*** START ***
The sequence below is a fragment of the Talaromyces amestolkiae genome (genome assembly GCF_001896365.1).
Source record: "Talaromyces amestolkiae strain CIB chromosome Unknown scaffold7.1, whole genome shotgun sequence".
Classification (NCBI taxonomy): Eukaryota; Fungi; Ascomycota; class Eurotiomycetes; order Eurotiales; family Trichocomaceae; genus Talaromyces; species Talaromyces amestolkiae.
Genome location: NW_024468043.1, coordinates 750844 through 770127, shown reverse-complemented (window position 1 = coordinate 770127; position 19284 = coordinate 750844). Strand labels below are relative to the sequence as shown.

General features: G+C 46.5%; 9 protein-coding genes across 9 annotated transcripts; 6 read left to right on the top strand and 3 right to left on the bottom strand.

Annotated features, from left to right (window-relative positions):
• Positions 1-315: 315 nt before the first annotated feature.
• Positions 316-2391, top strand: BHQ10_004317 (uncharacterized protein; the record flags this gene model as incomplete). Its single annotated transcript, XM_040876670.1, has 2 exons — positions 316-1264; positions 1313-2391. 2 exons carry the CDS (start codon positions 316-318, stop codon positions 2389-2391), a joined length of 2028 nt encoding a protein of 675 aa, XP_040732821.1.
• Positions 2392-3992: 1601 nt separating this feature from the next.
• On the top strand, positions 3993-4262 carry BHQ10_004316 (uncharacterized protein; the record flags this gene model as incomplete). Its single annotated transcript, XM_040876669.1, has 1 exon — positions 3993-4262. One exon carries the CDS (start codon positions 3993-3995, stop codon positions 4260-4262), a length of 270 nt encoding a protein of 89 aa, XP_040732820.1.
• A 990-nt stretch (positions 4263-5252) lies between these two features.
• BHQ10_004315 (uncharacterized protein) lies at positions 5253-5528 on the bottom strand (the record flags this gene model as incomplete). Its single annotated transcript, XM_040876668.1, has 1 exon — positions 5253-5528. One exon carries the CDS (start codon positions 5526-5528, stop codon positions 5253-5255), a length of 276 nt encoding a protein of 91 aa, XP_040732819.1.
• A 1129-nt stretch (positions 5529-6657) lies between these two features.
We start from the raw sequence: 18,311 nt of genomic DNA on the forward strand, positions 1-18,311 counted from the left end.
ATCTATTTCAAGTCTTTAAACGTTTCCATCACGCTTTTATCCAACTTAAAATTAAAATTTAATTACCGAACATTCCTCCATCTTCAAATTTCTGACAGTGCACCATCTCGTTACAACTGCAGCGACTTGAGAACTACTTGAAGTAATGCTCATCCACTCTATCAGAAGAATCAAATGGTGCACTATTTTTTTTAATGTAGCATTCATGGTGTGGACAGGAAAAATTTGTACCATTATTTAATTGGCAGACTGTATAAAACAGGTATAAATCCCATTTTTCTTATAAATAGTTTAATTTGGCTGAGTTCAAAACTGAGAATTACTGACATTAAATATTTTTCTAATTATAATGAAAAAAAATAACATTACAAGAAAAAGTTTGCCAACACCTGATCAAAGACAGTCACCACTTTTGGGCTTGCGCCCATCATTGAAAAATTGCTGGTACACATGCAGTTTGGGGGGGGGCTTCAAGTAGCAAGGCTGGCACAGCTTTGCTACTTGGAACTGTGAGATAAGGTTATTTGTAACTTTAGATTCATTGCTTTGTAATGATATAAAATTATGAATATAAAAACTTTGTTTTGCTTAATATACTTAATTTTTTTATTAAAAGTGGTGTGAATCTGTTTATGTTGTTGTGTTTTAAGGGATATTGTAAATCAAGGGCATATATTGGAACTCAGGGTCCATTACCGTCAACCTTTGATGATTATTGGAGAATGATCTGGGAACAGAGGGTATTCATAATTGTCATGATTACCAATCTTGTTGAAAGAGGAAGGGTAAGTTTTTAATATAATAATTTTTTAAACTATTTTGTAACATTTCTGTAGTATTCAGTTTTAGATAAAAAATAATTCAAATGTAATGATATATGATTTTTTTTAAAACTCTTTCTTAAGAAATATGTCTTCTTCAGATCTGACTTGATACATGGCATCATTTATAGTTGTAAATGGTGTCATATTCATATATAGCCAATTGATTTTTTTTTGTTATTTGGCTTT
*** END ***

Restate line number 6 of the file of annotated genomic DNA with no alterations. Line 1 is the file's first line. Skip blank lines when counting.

Annotated features, from left to right (window-relative positions):